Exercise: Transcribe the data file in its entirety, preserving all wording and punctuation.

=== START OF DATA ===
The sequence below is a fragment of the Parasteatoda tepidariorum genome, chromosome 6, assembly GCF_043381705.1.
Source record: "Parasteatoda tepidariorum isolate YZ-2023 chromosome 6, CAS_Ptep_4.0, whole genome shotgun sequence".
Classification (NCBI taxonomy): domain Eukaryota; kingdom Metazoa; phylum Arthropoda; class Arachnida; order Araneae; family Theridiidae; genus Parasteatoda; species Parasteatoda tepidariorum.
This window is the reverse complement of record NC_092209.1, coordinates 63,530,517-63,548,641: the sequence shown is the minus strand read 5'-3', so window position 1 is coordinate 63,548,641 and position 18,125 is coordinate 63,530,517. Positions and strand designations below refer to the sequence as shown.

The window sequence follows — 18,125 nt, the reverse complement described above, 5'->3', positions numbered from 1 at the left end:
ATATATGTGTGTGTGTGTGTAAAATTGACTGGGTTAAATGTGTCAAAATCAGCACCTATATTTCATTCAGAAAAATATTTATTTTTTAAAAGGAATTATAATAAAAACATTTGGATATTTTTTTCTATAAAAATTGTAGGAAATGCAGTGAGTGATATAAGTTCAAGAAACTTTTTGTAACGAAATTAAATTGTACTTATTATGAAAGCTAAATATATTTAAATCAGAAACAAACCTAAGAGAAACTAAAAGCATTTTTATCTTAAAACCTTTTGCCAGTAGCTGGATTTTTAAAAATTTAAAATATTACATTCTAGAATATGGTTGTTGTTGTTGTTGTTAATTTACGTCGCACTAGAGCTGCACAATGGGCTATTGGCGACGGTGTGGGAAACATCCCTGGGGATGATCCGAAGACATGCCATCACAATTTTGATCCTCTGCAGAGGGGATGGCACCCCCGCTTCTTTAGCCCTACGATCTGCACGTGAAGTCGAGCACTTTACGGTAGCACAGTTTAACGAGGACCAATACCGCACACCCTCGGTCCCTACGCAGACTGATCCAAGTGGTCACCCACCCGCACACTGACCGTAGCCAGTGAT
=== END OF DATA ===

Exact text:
The sequence below is a fragment of the Parasteatoda tepidariorum genome, chromosome 6, assembly GCF_043381705.1.
Source record: "Parasteatoda tepidariorum isolate YZ-2023 chromosome 6, CAS_Ptep_4.0, whole genome shotgun sequence".
Classification (NCBI taxonomy): domain Eukaryota; kingdom Metazoa; phylum Arthropoda; class Arachnida; order Araneae; family Theridiidae; genus Parasteatoda; species Parasteatoda tepidariorum.
This window is the reverse complement of record NC_092209.1, coordinates 63,530,517-63,548,641: the sequence shown is the minus strand read 5'-3', so window position 1 is coordinate 63,548,641 and position 18,125 is coordinate 63,530,517. Positions and strand designations below refer to the sequence as shown.

The window sequence follows — 18,125 nt, the reverse complement described above, 5'->3', positions numbered from 1 at the left end:
ATATATGTGTGTGTGTGTGTAAAATTGACTGGGTTAAATGTGTCAAAATCAGCACCTATATTTCATTCAGAAAAATATTTATTTTTTAAAAGGAATTATAATAAAAACATTTGGATATTTTTTTCTATAAAAATTGTAGGAAATGCAGTGAGTGATATAAGTTCAAGAAACTTTTTGTAACGAAATTAAATTGTACTTATTATGAAAGCTAAATATATTTAAATCAGAAACAAACCTAAGAGAAACTAAAAGCATTTTTATCTTAAAACCTTTTGCCAGTAGCTGGATTTTTAAAAATTTAAAATATTACATTCTAGAATATGGTTGTTGTTGTTGTTGTTAATTTACGTCGCACTAGAGCTGCACAATGGGCTATTGGCGACGGTGTGGGAAACATCCCTGGGGATGATCCGAAGACATGCCATCACAATTTTGATCCTCTGCAGAGGGGATGGCACCCCCGCTTCTTTAGCCCTACGATCTGCACGTGAAGTCGAGCACTTTACGGTAGCACAGTTTAACGAGGACCAATACCGCACACCCTCGGTCCCTACGCAGACTGATCCAAGTGGTCACCCACCCGCACACTGACCGTAGCCAGTGAT